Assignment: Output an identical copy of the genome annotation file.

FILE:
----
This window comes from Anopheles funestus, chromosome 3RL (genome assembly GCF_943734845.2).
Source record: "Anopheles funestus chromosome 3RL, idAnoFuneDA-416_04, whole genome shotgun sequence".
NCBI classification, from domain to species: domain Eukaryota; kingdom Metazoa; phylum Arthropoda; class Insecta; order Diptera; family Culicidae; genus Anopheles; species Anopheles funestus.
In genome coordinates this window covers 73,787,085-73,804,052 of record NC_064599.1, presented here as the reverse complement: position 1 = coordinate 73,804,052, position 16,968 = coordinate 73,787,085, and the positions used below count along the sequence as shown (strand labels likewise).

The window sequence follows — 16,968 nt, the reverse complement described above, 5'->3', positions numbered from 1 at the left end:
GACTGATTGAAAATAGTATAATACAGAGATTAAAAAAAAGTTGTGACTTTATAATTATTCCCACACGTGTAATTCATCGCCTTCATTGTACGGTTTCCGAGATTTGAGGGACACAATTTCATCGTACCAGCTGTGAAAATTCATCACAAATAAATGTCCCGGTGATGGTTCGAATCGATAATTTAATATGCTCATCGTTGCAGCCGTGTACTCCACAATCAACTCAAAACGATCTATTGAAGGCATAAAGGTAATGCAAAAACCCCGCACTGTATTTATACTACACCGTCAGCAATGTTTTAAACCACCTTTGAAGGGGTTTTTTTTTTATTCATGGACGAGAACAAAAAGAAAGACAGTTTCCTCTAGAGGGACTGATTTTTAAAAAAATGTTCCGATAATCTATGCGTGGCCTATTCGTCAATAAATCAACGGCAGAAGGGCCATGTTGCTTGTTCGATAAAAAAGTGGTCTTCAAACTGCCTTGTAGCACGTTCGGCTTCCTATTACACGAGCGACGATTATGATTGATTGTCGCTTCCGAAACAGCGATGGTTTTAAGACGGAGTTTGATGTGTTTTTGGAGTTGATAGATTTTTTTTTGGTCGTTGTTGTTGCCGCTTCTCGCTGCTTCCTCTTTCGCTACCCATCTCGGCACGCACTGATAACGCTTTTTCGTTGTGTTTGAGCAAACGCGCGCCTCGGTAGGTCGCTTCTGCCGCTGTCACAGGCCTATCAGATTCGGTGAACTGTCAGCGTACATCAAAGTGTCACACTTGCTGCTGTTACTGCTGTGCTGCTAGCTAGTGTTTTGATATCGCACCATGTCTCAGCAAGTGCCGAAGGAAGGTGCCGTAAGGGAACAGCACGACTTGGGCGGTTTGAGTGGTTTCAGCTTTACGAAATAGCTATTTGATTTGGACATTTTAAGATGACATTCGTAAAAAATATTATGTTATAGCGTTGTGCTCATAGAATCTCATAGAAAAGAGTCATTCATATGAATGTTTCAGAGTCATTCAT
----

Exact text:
This window comes from Anopheles funestus, chromosome 3RL (genome assembly GCF_943734845.2).
Source record: "Anopheles funestus chromosome 3RL, idAnoFuneDA-416_04, whole genome shotgun sequence".
NCBI classification, from domain to species: domain Eukaryota; kingdom Metazoa; phylum Arthropoda; class Insecta; order Diptera; family Culicidae; genus Anopheles; species Anopheles funestus.
In genome coordinates this window covers 73,787,085-73,804,052 of record NC_064599.1, presented here as the reverse complement: position 1 = coordinate 73,804,052, position 16,968 = coordinate 73,787,085, and the positions used below count along the sequence as shown (strand labels likewise).

The window sequence follows — 16,968 nt, the reverse complement described above, 5'->3', positions numbered from 1 at the left end:
GACTGATTGAAAATAGTATAATACAGAGATTAAAAAAAAGTTGTGACTTTATAATTATTCCCACACGTGTAATTCATCGCCTTCATTGTACGGTTTCCGAGATTTGAGGGACACAATTTCATCGTACCAGCTGTGAAAATTCATCACAAATAAATGTCCCGGTGATGGTTCGAATCGATAATTTAATATGCTCATCGTTGCAGCCGTGTACTCCACAATCAACTCAAAACGATCTATTGAAGGCATAAAGGTAATGCAAAAACCCCGCACTGTATTTATACTACACCGTCAGCAATGTTTTAAACCACCTTTGAAGGGGTTTTTTTTTTATTCATGGACGAGAACAAAAAGAAAGACAGTTTCCTCTAGAGGGACTGATTTTTAAAAAAATGTTCCGATAATCTATGCGTGGCCTATTCGTCAATAAATCAACGGCAGAAGGGCCATGTTGCTTGTTCGATAAAAAAGTGGTCTTCAAACTGCCTTGTAGCACGTTCGGCTTCCTATTACACGAGCGACGATTATGATTGATTGTCGCTTCCGAAACAGCGATGGTTTTAAGACGGAGTTTGATGTGTTTTTGGAGTTGATAGATTTTTTTTTGGTCGTTGTTGTTGCCGCTTCTCGCTGCTTCCTCTTTCGCTACCCATCTCGGCACGCACTGATAACGCTTTTTCGTTGTGTTTGAGCAAACGCGCGCCTCGGTAGGTCGCTTCTGCCGCTGTCACAGGCCTATCAGATTCGGTGAACTGTCAGCGTACATCAAAGTGTCACACTTGCTGCTGTTACTGCTGTGCTGCTAGCTAGTGTTTTGATATCGCACCATGTCTCAGCAAGTGCCGAAGGAAGGTGCCGTAAGGGAACAGCACGACTTGGGCGGTTTGAGTGGTTTCAGCTTTACGAAATAGCTATTTGATTTGGACATTTTAAGATGACATTCGTAAAAAATATTATGTTATAGCGTTGTGCTCATAGAATCTCATAGAAAAGAGTCATTCATATGAATGTTTCAGAGTCATTCAT